Engineering Technology Degree offers opportunity

engineering technology

Richard Cole’s life changed when his step-mom picked him up from the airport when he came in from Ohio for a family visit. She was enrolled in St. Petersburg College’s Engineering Technology program, and she needed to run by the lab at SPC before heading home. The things he saw there got him very interested in the program.

“All the cool equipment they have in the lab and talking to students and professors and seeing what they were doing was so exciting,” Cole said. “I was familiar with electronics, but I had no idea how cool it was or how interested I would be.”

Cole packed up and moved to St. Petersburg and began his studies in the fall of 2017.

Program Director Lara Sharp said the Associate in Science degree in Engineering Technology with the electronics subplan, which includes courses in robotics and automation and sensors, is great for a lot of people who may not have considered it before. This degree prepares its graduates for careers in a field with very high demand for workers, and if they begin in Spring of 2021, they may be eligible for a Mechatronics and Electromechanical Technician Training (METT) grant, which would pay for books and technical needs.

“If you tinker with electronics or are detail-oriented, this is a great program for you,” Sharp said. “And it also appeals to veterans, because they often have a background in electronics and it’s a way to capitalize on that skill.”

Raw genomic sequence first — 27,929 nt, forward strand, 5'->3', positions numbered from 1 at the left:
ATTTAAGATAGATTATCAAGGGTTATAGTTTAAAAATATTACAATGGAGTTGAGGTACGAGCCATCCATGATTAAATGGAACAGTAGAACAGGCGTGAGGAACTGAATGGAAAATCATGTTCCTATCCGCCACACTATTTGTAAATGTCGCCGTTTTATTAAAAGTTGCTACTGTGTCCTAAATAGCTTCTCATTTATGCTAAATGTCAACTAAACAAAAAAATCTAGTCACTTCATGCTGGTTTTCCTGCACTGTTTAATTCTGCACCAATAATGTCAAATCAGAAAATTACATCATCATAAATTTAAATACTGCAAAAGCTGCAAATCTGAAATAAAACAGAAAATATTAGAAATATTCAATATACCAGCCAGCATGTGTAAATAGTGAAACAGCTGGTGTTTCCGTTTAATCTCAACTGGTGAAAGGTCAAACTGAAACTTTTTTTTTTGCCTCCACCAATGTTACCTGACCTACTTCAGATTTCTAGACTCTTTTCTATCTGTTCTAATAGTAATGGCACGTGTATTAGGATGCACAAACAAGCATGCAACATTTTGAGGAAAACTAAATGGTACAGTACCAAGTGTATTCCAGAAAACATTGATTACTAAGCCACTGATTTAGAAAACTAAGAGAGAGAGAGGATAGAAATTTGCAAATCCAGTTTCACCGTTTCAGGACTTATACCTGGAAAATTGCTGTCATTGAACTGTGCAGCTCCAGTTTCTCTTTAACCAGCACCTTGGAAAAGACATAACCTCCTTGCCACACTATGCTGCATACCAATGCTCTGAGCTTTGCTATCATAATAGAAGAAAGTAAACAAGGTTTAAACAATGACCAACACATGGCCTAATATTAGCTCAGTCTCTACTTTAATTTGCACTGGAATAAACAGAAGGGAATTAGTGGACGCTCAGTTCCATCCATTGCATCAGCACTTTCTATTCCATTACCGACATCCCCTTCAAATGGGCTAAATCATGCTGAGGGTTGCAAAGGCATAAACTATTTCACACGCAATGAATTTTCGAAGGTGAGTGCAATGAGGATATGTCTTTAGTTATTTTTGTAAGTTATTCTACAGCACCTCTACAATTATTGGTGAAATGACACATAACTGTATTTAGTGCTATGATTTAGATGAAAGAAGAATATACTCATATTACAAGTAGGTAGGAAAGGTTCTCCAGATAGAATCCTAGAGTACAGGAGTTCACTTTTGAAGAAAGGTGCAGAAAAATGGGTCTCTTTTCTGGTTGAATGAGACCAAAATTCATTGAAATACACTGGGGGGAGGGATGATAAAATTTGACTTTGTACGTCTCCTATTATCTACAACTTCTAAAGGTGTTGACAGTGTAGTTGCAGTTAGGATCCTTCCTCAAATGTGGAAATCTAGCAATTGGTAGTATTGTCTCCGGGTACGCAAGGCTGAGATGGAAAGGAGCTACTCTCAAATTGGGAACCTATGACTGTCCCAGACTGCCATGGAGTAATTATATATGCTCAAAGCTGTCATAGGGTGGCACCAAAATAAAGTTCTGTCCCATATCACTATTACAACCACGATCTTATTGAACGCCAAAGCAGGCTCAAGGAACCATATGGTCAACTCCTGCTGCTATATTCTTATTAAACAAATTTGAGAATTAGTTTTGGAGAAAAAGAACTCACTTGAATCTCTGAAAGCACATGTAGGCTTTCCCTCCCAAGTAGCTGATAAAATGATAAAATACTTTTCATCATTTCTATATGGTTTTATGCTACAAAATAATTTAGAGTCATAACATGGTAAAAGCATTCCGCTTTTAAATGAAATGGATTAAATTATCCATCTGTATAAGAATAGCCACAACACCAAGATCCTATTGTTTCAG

The Tampa Bay area offers plenty of job opportunities in this field, with many large companies like Jabil, Lockheed Martin, Raytheon and Honeywell, along with many other smaller businesses, looking to hire.

Cole, who doesn’t graduate until December 2020, has already begun a full-time job in the field.

“Part of the requirements for the degree are a four-credit co-op work experience,” Cole said. “SPC trained us to make resumes and gave us interview tips, and when it was time to get a position last summer, it was kind of a weird time to be looking, because of COVID. But Lara Sharp heard about an opening, and she emailed me on a Tuesday. I was hired within a week.”

Cole waited tables before getting his job at Micross Components, where he tests electronic parts for government contractors. He said the program was very doable, even for someone who was working and had been out of school for more than a decade, and he was offered plenty of support from SPC.

“There were late nights, he said, “But all of the faculty are fantastic. Some who weren’t even my teachers have helped me.

With all the hands-on experience SPC offers, Cole said he hit the ground running at his new job.

“There was a lot of real-world prep,” he said. “Everything I’ve learned in school, I’ve used. It’s never too late to go back to school, there is no reason not to. If someone like me can do it, you can do it.”

Anyone who is interested in the program or would like to learn more about the METT grant can call Lara Sharp at 727-398-8256, or email her at sharp.lara@

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